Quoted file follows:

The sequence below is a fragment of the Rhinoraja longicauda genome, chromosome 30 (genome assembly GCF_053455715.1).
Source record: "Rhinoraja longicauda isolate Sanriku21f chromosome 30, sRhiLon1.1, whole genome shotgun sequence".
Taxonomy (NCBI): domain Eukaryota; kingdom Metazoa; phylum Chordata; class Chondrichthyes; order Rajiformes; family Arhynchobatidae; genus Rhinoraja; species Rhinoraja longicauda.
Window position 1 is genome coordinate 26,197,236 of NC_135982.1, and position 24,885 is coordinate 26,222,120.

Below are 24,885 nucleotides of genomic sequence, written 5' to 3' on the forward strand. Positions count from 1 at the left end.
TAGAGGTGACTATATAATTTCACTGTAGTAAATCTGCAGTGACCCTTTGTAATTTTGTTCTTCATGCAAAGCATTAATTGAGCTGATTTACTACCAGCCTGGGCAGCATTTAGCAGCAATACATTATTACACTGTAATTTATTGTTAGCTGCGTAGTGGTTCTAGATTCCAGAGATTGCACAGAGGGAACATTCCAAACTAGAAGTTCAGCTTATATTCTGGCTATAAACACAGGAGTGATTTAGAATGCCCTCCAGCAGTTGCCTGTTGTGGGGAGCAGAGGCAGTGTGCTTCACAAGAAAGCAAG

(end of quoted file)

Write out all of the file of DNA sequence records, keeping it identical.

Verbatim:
The sequence below is a fragment of the Rhinoraja longicauda genome, chromosome 30 (genome assembly GCF_053455715.1).
Source record: "Rhinoraja longicauda isolate Sanriku21f chromosome 30, sRhiLon1.1, whole genome shotgun sequence".
Taxonomy (NCBI): domain Eukaryota; kingdom Metazoa; phylum Chordata; class Chondrichthyes; order Rajiformes; family Arhynchobatidae; genus Rhinoraja; species Rhinoraja longicauda.
Window position 1 is genome coordinate 26,197,236 of NC_135982.1, and position 24,885 is coordinate 26,222,120.

Below are 24,885 nucleotides of genomic sequence, written 5' to 3' on the forward strand. Positions count from 1 at the left end.
TAGAGGTGACTATATAATTTCACTGTAGTAAATCTGCAGTGACCCTTTGTAATTTTGTTCTTCATGCAAAGCATTAATTGAGCTGATTTACTACCAGCCTGGGCAGCATTTAGCAGCAATACATTATTACACTGTAATTTATTGTTAGCTGCGTAGTGGTTCTAGATTCCAGAGATTGCACAGAGGGAACATTCCAAACTAGAAGTTCAGCTTATATTCTGGCTATAAACACAGGAGTGATTTAGAATGCCCTCCAGCAGTTGCCTGTTGTGGGGAGCAGAGGCAGTGTGCTTCACAAGAAAGCAAG